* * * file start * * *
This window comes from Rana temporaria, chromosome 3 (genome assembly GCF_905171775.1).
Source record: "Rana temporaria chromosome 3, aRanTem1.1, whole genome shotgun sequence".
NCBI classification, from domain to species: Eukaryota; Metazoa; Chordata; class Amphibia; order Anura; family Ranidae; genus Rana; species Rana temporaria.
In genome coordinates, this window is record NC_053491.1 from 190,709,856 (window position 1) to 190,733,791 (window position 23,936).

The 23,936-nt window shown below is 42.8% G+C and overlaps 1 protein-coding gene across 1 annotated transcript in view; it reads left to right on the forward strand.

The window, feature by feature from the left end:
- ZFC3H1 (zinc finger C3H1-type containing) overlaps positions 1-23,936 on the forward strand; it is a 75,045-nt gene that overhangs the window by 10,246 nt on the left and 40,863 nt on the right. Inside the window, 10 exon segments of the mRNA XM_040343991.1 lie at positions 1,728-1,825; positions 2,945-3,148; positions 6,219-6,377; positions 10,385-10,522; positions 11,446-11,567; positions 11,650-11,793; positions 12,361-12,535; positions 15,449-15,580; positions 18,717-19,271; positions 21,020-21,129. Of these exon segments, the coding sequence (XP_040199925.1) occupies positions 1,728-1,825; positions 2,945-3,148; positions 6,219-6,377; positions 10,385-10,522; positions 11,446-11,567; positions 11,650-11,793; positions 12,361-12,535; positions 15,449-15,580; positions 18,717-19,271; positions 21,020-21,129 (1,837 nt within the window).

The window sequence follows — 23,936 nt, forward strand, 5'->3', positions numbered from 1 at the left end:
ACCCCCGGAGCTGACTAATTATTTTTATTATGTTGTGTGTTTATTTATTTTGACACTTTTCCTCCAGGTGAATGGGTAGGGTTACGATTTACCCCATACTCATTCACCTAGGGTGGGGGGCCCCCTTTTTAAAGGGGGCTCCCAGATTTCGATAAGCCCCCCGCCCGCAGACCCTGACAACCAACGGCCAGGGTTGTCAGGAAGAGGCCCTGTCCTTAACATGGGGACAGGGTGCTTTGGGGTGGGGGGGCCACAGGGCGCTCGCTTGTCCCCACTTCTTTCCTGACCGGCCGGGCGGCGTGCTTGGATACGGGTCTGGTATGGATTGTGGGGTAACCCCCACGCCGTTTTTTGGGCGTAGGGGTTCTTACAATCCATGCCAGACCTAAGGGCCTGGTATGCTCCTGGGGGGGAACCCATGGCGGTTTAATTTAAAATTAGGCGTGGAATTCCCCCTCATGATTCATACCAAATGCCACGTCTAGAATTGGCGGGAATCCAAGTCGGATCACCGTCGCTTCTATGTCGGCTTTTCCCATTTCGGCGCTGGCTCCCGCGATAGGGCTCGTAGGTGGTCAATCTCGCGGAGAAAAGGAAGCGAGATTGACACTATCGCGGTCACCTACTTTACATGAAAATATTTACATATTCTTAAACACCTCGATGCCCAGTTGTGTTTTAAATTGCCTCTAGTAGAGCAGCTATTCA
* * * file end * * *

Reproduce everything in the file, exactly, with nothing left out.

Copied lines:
This window comes from Rana temporaria, chromosome 3 (genome assembly GCF_905171775.1).
Source record: "Rana temporaria chromosome 3, aRanTem1.1, whole genome shotgun sequence".
NCBI classification, from domain to species: Eukaryota; Metazoa; Chordata; class Amphibia; order Anura; family Ranidae; genus Rana; species Rana temporaria.
In genome coordinates, this window is record NC_053491.1 from 190,709,856 (window position 1) to 190,733,791 (window position 23,936).

The 23,936-nt window shown below is 42.8% G+C and overlaps 1 protein-coding gene across 1 annotated transcript in view; it reads left to right on the forward strand.

The window, feature by feature from the left end:
- ZFC3H1 (zinc finger C3H1-type containing) overlaps positions 1-23,936 on the forward strand; it is a 75,045-nt gene that overhangs the window by 10,246 nt on the left and 40,863 nt on the right. Inside the window, 10 exon segments of the mRNA XM_040343991.1 lie at positions 1,728-1,825; positions 2,945-3,148; positions 6,219-6,377; positions 10,385-10,522; positions 11,446-11,567; positions 11,650-11,793; positions 12,361-12,535; positions 15,449-15,580; positions 18,717-19,271; positions 21,020-21,129. Of these exon segments, the coding sequence (XP_040199925.1) occupies positions 1,728-1,825; positions 2,945-3,148; positions 6,219-6,377; positions 10,385-10,522; positions 11,446-11,567; positions 11,650-11,793; positions 12,361-12,535; positions 15,449-15,580; positions 18,717-19,271; positions 21,020-21,129 (1,837 nt within the window).

The window sequence follows — 23,936 nt, forward strand, 5'->3', positions numbered from 1 at the left end:
ACCCCCGGAGCTGACTAATTATTTTTATTATGTTGTGTGTTTATTTATTTTGACACTTTTCCTCCAGGTGAATGGGTAGGGTTACGATTTACCCCATACTCATTCACCTAGGGTGGGGGGCCCCCTTTTTAAAGGGGGCTCCCAGATTTCGATAAGCCCCCCGCCCGCAGACCCTGACAACCAACGGCCAGGGTTGTCAGGAAGAGGCCCTGTCCTTAACATGGGGACAGGGTGCTTTGGGGTGGGGGGGCCACAGGGCGCTCGCTTGTCCCCACTTCTTTCCTGACCGGCCGGGCGGCGTGCTTGGATACGGGTCTGGTATGGATTGTGGGGTAACCCCCACGCCGTTTTTTGGGCGTAGGGGTTCTTACAATCCATGCCAGACCTAAGGGCCTGGTATGCTCCTGGGGGGGAACCCATGGCGGTTTAATTTAAAATTAGGCGTGGAATTCCCCCTCATGATTCATACCAAATGCCACGTCTAGAATTGGCGGGAATCCAAGTCGGATCACCGTCGCTTCTATGTCGGCTTTTCCCATTTCGGCGCTGGCTCCCGCGATAGGGCTCGTAGGTGGTCAATCTCGCGGAGAAAAGGAAGCGAGATTGACACTATCGCGGTCACCTACTTTACATGAAAATATTTACATATTCTTAAACACCTCGATGCCCAGTTGTGTTTTAAATTGCCTCTAGTAGAGCAGCTATTCA